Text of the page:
Dar's a marvel. I don't know how she's able to rattle off such proper, on-the-nose picks for each person who might be looking for what to read next - and still keep her brain storming up new programming ideas to engage the community - like, say, a city-wide book club we call Ferndale Reads.
Anyway, when I wanna talk-books, I talk to FPL Reference Librarian Darlene Hellenberg. These are scenes struck from some dorked-out devotee's rap session ala- High Fidelity or some idyllic Shop Around The Corner where we share possible Best-Of listings of titles and authors.
We've never zeroed-in on just-WHAT-a finalized list, an all-time-Best-Of- might look like...
But this week, even amid her preparations for kicking-off Ferndale Reads 2013 (centered around Kurt Vonnegut's immortal and elastic meditation on war, narrative and time travel Slaughterhouse-Five), she's managed to make the List!
"This is the power list:" -she emailed me, with the corresponding titles attached. (More info on Ferndale Reads -and this year's pick: Slaughterhouse-Five by Kurt Vonnegut- at the bottom of this post).
Darlene's Picks - February 2013
By Darlene Hellenberg
Gabriel García Márquez, One Hundred Years of Solitude
“Many years later, as he faced the firing squad, Colonel Aureliano Buendía was to remember that distant afternoon when his father took him to discover ice.”
-Gabriel Garcia Marquez’s One Hundred Years of Solitude tells the history of a small village called Macondo and the family that founded it, the Buendías. The story spans 100 years in in the town and the interesting, strange, and sometimes fantastical things that happen there. Advice to any future readers: make a family tree!
Virginia Woolf, Mrs. Dalloway
“Mrs. Dalloway said she would buy the flowers herself.”
-Virginia Woolf explores the mind of Mrs. Clarissa Dalloway in this novel. It opens with one of my all time favorite lines in literature. A sentence so perfect, it sums up the main character in just a few words. The novel itself is a journey through Clarissa’s day. It’s structure is somewhat hard to follow but, again, completely worth it in the end.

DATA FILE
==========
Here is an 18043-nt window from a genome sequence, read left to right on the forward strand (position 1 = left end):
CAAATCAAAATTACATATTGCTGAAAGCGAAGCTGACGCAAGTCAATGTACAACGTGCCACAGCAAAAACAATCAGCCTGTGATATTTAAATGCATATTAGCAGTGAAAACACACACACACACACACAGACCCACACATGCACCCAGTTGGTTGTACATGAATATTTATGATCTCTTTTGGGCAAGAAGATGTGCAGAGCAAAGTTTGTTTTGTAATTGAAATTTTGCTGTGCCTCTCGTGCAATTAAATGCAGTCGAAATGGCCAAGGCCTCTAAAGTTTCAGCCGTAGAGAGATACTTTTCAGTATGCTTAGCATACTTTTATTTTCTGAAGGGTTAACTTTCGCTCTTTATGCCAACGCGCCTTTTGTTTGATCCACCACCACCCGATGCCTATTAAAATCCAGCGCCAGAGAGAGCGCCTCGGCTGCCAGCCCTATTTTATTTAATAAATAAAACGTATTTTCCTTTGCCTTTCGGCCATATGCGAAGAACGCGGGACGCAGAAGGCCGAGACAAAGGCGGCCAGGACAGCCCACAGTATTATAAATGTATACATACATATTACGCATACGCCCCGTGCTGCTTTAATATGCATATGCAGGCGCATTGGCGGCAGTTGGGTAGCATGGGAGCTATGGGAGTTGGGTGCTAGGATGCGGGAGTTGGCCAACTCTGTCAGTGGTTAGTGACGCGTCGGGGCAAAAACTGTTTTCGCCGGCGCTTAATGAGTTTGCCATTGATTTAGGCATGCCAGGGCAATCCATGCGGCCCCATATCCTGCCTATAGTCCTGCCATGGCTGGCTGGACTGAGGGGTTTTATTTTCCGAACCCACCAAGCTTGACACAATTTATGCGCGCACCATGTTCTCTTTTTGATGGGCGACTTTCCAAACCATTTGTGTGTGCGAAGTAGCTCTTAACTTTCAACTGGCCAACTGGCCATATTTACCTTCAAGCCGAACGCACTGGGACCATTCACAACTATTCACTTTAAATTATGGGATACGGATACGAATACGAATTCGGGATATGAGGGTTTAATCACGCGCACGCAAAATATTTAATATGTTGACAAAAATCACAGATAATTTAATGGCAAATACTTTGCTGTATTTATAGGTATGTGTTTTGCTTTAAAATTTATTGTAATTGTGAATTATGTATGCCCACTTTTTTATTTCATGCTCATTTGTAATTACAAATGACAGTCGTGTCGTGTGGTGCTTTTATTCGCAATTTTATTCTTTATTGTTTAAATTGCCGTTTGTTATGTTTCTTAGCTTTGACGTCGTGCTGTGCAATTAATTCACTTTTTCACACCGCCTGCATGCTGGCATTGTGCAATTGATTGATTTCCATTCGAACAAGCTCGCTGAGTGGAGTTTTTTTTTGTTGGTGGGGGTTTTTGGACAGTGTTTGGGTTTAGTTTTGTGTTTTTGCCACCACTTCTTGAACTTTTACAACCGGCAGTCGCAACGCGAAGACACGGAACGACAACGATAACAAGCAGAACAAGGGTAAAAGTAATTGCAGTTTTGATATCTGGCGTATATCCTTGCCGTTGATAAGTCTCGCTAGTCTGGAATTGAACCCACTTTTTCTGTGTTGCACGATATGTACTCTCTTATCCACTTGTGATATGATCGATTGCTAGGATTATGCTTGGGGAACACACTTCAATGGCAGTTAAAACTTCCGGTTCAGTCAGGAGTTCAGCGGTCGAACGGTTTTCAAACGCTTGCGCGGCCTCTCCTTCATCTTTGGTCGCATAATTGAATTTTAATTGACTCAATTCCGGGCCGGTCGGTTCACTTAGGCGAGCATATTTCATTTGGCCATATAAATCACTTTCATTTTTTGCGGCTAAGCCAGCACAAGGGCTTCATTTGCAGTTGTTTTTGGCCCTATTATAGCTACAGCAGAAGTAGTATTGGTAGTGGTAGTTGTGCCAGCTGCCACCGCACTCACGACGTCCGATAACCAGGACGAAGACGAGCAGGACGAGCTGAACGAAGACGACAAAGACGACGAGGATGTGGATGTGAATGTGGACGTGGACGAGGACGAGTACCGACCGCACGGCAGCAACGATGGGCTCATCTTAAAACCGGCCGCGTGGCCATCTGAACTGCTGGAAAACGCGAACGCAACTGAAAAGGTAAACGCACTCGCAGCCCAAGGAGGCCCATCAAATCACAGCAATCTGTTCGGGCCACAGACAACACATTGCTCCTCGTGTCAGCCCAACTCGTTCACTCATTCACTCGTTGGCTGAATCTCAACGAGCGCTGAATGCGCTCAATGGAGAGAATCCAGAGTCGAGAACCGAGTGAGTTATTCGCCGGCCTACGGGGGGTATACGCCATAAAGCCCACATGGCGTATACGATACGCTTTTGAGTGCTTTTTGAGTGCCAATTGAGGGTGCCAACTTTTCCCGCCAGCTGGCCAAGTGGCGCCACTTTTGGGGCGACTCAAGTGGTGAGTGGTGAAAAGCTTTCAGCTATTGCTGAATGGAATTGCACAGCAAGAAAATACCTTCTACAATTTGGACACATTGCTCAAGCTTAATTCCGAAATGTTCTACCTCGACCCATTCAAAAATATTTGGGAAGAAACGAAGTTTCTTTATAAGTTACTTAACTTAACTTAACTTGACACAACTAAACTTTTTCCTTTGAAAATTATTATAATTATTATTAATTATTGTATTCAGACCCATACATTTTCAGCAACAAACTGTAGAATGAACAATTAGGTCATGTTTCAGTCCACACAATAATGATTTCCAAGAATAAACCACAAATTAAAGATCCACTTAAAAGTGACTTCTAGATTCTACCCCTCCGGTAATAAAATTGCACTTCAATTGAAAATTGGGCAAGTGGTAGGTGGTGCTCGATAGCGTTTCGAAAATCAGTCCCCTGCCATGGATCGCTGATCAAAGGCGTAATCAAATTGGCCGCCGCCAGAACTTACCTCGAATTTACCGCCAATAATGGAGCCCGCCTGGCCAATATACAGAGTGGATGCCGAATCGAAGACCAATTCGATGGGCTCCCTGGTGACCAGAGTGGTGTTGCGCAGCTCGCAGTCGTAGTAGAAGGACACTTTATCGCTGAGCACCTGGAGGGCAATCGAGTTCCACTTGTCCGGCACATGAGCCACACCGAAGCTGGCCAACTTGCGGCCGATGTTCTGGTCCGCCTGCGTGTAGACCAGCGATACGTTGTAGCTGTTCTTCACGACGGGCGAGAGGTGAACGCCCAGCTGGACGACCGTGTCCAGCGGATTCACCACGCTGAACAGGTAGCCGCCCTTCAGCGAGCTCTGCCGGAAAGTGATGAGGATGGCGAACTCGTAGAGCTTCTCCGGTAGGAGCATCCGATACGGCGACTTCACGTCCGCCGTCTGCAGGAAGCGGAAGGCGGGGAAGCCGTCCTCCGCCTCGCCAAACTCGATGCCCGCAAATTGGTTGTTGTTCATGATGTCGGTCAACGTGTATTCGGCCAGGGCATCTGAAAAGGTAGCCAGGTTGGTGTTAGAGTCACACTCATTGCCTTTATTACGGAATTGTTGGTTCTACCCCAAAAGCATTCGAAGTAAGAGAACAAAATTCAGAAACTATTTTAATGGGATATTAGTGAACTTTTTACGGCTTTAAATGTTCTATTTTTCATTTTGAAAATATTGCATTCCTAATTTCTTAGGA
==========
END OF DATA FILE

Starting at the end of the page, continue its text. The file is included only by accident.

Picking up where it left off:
William Faulkner, As I Lay Dying
“My mother is a fish.”
-A member of the Bundren family has passed away. The family has decided to take Addie, wife and mother, across Mississippi to bury her. Each chapter is told through another member of the Bundren family. This story is hard to follow, at times, and the dialect isn’t the easiest to understand but it’s worth reading, I promise.
Salman Rushdie, Midnight's Children
“...in words and pickles, I have immortalized my memories, although distortions are inevitable in both methods. We must live, I'm afraid, with the shadows of imperfections.”
-Saleem Sinai is born at the exact same moment that India declares its independence from England. To most this is a simple coincidence. But in the hands of Salman Rushdie it becomes a magical tale of Saleem’s family, India’s liberation, and the other midnight’s children.
John Steinbeck, East of Eden
“You must not forget that a monster is only a variation, and that to a monster the norm is monstrous.”
-Yes, this book is long but I assure you it doesn’t matter! Steinbeck’s story of the Trasks and the Hamiltons is non-stop literary soap opera! It’s got everything: intertwined family histories, love and hate, betrayal after betrayal, and of course, redemption. Please read this book and then come and talk with me about it.
”Ferndale Reads” is our annual community reading event, buoyed by a range of varying presentations and book discussions (as well as sketch-comedy shows) throughout the area, at the Library, the Community Center and Go! Comedy. Each mini-event is centered around this year’s selection, Slaughterhouse Five by Kurt Vonnegut, and it leads up to a special Author's Talk on March 26th, featuring local historian Dr. Gregory Sumner (U-D Mercy) who recently published an engaging Vonnegut biography titled Unstuck In Time.
By the way--If I were you (and was comparably curious about Ferndale Reads...)...then I'd make sure to be hanging out in the Rust Belt Market this coming Saturday, at about 2:30 p.m. Hint-hint...
*Copies of Slaughterhouse-Five will be available at the Circulation Desk (in FPL). “Ferndale Reads” demonstrates how reading, particularly as a group, elevates its value beyond a solitary recreation, allowing the community to come at the book together from various viewpoints.